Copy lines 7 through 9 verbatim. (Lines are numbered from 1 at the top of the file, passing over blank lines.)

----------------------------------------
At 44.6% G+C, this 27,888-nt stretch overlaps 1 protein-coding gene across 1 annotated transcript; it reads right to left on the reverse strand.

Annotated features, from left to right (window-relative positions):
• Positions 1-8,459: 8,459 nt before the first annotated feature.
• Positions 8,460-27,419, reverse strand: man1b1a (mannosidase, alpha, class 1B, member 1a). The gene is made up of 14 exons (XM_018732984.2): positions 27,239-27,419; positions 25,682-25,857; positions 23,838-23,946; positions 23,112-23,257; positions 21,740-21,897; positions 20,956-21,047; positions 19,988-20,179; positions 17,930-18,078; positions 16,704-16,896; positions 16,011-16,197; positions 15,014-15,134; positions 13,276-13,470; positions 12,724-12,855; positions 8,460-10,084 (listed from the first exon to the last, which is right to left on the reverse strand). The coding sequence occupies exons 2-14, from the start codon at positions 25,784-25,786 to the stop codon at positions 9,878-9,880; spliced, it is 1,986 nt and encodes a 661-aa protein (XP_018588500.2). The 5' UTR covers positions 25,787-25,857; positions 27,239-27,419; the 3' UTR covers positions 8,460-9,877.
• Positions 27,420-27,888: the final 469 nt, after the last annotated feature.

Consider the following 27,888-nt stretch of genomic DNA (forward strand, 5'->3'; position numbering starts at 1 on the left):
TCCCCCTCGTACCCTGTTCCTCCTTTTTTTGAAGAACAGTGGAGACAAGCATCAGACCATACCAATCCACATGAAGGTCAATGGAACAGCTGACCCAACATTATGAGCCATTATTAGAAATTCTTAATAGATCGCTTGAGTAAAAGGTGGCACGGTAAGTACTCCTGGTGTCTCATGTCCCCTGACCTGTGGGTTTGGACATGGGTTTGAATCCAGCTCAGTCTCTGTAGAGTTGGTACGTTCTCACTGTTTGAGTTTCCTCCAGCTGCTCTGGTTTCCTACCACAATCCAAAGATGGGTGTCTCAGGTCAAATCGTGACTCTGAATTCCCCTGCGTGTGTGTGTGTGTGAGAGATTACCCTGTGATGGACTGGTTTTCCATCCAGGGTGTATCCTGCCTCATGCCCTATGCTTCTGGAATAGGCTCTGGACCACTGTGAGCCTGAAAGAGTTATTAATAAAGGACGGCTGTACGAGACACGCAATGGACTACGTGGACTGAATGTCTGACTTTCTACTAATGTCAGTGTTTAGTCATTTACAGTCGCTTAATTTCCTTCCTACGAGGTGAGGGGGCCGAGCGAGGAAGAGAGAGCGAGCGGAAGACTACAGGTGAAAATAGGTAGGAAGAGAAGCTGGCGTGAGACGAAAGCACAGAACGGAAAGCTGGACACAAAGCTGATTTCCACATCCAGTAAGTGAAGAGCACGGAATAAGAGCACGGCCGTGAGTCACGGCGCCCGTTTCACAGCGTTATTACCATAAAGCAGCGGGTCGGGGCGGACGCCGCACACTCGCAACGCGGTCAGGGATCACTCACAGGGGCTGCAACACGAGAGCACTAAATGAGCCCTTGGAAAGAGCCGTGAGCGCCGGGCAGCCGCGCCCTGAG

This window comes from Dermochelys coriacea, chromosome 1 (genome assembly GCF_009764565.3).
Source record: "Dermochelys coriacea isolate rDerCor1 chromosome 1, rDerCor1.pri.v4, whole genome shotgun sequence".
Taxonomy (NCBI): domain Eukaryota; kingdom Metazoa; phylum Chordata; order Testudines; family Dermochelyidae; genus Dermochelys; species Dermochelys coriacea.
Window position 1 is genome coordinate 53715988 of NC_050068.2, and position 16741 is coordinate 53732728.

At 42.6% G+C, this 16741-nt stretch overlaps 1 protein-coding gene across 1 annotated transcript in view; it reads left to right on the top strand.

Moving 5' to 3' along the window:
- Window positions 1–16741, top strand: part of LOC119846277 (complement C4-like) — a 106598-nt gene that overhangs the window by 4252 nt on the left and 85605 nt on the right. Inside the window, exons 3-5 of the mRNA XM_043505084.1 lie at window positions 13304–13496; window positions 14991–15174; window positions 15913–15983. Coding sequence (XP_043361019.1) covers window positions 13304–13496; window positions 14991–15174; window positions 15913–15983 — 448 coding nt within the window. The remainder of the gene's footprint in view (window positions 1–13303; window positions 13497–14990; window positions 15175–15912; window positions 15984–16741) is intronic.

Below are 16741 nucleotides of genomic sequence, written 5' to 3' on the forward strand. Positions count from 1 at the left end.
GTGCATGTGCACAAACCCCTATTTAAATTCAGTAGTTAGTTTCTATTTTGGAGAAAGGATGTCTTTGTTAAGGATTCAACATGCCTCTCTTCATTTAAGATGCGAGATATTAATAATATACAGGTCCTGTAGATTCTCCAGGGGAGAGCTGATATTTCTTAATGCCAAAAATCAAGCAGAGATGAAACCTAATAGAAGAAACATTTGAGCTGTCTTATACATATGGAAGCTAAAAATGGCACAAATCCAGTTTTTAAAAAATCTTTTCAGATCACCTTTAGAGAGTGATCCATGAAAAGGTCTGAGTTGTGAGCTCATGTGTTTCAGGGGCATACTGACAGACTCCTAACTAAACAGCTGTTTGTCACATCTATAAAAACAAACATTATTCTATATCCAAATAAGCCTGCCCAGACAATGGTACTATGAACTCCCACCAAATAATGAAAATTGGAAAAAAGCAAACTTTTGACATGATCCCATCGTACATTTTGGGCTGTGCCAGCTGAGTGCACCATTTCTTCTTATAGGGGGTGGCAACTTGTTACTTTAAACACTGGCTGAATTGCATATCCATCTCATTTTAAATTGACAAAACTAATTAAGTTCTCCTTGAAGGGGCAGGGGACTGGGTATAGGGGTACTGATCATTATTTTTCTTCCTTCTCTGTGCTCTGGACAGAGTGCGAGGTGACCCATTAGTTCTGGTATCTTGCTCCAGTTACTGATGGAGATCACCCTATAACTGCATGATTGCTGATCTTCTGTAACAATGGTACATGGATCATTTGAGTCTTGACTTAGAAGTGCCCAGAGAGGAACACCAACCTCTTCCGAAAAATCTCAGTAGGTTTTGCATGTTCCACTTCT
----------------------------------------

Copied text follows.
TCCCCCTCGTACCCTGTTCCTCCTTTTTTTGAAGAACAGTGGAGACAAGCATCAGACCATACCAATCCACATGAAGGTCAATGGAACAGCTGACCCAACATTATGAGCCATTATTAGAAATTCTTAATAGATCGCTTGAGTAAAAGGTGGCACGGTAAGTACTCCTGGTGTCTCATGTCCCCTGACCTGTGGGTTTGGACATGGGTTTGAATCCAGCTCAGTCTCTGTAGAGTTGGTACGTTCTCACTGTTTGAGTTTCCTCCAGCTGCTCTGGTTTCCTACCACAATCCAAAGATGGGTGTCTCAGGTCAAATCGTGACTCTGAATTCCCCTGCGTGTGTGTGTGTGTGAGAGATTACCCTGTGATGGACTGGTTTTCCATCCAGGGTGTATCCTGCCTCATGCCCTATGCTTCTGGAATAGGCTCTGGACCACTGTGAGCCTGAAAGAGTTATTAATAAAGGACGGCTGTACGAGACACGCAATGGACTACGTGGACTGAATGTCTGACTTTCTACTAATGTCAGTGTTTAGTCATTTACAGTCGCTTAATTTCCTTCCTACGAGGTGAGGGGGCCGAGCGAGGAAGAGAGAGCGAGCGGAAGACTACAGGTGAAAATAGGTAGGAAGAGAAGCTGGCGTGAGACGAAAGCACAGAACGGAAAGCTGGACACAAAGCTGATTTCCACATCCAGTAAGTGAAGAGCACGGAATAAGAGCACGGCCGTGAGTCACGGCGCCCGTTTCACAGCGTTATTACCATAAAGCAGCGGGTCGGGGCGGACGCCGCACACTCGCAACGCGGTCAGGGATCACTCACAGGGGCTGCAACACGAGAGCACTAAATGAGCCCTTGGAAAGAGCCGTGAGCGCCGGGCAGCCGCGCCCTGAG

This window comes from Dermochelys coriacea, chromosome 1 (genome assembly GCF_009764565.3).
Source record: "Dermochelys coriacea isolate rDerCor1 chromosome 1, rDerCor1.pri.v4, whole genome shotgun sequence".